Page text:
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Alexey Sergeevich Selezniev
Number of games in database: 95
Years covered: 1914 to 1960
Overall record: +18 -38 =39 (39.5%)*
   * Overall winning percentage = (wins+draws/2) / total games
      Based on games in the database; may be incomplete.

MOST PLAYED OPENINGS
With the White pieces:
 Queen's Pawn Game (9) 
    A46 D00 D02 A45
 Slav (6) 
    D10 D13 D12
 Orthodox Defense (5) 
    D69 D63 D55 D52 D67
 French Defense (4) 
    C01 C00 C11
With the Black pieces:
 Ruy Lopez (7) 
    C77 C87 C86 C97 C66
 Vienna Opening (6) 
    C25 C28
 French Defense (5) 
    C10 C16 C00 C01
 Sicilian (5) 
    B43 B57 B56 B23 B41
 Queen's Pawn Game (4) 
    A46 D02
 Ruy Lopez, Closed (4) 
    C87 C86 C97 C84
Repertoire Explorer

NOTABLE GAMES: [what is this?]
   A Selezniev vs Breyer, 1920 1-0

NOTABLE TOURNAMENTS: [what is this?]
   Maehrisch - Ostrau (1923)
   USSR Championship (1924)

GAME COLLECTIONS: [what is this?]
   Mährisch-Ostrau 1923 by suenteus po 147

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ALEXEY SERGEEVICH SELEZNIEV
(born 1888, died Jun-1967) Russia

[what is this?]
Wikipedia article: Alexey Selezniev

 page 1 of 4; games 1-25 of 95  PGN Download
Game  ResultMoves Year Event/LocaleOpening
1. I Rabinovich vs A Selezniev  1-026 1914 Triberg 1415C10 French
2. I Rabinovich vs A Selezniev  1-024 1914 Triberg 1415B17 Caro-Kann, Steinitz Variation
3. I Rabinovich vs A Selezniev 1-031 1914 Triberg 1415C28 Vienna Game
4. A Selezniev vs Bogoljubov 0-125 1915 TribergA45 Queen's Pawn Game
5. Bogoljubov vs A Selezniev  1-019 1916 TribergC41 Philidor Defense
6. A Selezniev vs Fahrni  1-034 1916 TribergC00 French Defense
7. Bogoljubov vs A Selezniev  1-030 1917 TribergB57 Sicilian
8. Bogoljubov vs A Selezniev ½-½37 1919 Berlin (Germany)C77 Ruy Lopez
9. A Selezniev vs Spielmann  ½-½33 1919 BerlinC01 French, Exchange
10. Reti vs A Selezniev  ½-½36 1919 BerlinC30 King's Gambit Declined
11. A Selezniev vs Bogoljubov  ½-½20 1919 Berlin (Germany)C82 Ruy Lopez, Open
12. Spielmann vs A Selezniev  ½-½38 1919 BerlinC10 French
13. A Selezniev vs Nimzowitsch  ½-½34 1920 GothenburgD00 Queen's Pawn Game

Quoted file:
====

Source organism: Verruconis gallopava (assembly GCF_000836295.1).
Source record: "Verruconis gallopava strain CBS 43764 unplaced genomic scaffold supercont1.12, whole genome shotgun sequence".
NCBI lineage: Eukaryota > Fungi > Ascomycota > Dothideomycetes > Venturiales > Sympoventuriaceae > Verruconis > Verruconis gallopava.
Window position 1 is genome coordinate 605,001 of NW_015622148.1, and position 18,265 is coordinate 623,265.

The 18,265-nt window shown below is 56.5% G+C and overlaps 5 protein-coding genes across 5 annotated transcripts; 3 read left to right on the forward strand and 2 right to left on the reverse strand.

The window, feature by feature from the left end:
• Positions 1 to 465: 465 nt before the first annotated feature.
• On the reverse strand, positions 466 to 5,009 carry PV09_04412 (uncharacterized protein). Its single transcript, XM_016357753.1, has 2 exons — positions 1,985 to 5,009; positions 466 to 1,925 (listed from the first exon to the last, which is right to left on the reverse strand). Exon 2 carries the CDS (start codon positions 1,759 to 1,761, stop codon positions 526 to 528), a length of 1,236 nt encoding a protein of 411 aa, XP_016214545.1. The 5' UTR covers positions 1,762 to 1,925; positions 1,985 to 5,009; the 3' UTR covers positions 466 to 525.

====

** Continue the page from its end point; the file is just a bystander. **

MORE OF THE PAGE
14. Mieses vs A Selezniev  1-032 1920 GothenburgB56 Sicilian
15. A Selezniev vs Von Bardeleben  1-039 1920 BerlinA00 Uncommon Opening
16. A Selezniev vs Maroczy  ½-½23 1920 GothenburgC01 French, Exchange
17. Rubinstein vs A Selezniev 1-070 1920 GothenburgE20 Nimzo-Indian
18. A Selezniev vs Tarrasch  ½-½27 1920 GothenburgD00 Queen's Pawn Game
19. J Moeller vs A Selezniev  1-059 1920 GothenburgC77 Ruy Lopez
20. A Selezniev vs Spielmann  ½-½15 1920 GothenburgD02 Queen's Pawn Game
21. Reti vs A Selezniev 1-035 1920 GothenburgB15 Caro-Kann
22. A Selezniev vs Tartakower  ½-½43 1920 GothenburgC11 French
23. G Marco vs A Selezniev  ½-½45 1920 GothenburgC44 King's Pawn Game
24. A Selezniev vs Breyer  1-058 1920 GothenburgD13 Queen's Gambit Declined Slav, Exchange Variation
25. B Kostic vs A Selezniev  1-071 1920 GothenburgC66 Ruy Lopez
 page 1 of 4; games 1-25 of 95  PGN Download
  REFINE SEARCH:   White wins (1-0) | Black wins (0-1) | Draws (1/2-1/2) | Selezniev wins | Selezniev loses  

Kibitzer's Corner
Jan-03-06  matthiaspfau: Who is A. Selezniev a.k.a. Seleznev?
Jan-03-06  WMD: Is this a quiz question? Anyway, it seems unlikely he played Taimanov in the Soviet Union in 1960.
Jan-04-06  matthiaspfau: I was just wondering if anyone here can tell me anything about his bio or achievements? I couldn't find a source on the internet, well except maybe the ones in russian which didn't do me much good. So no it is not a quiz question.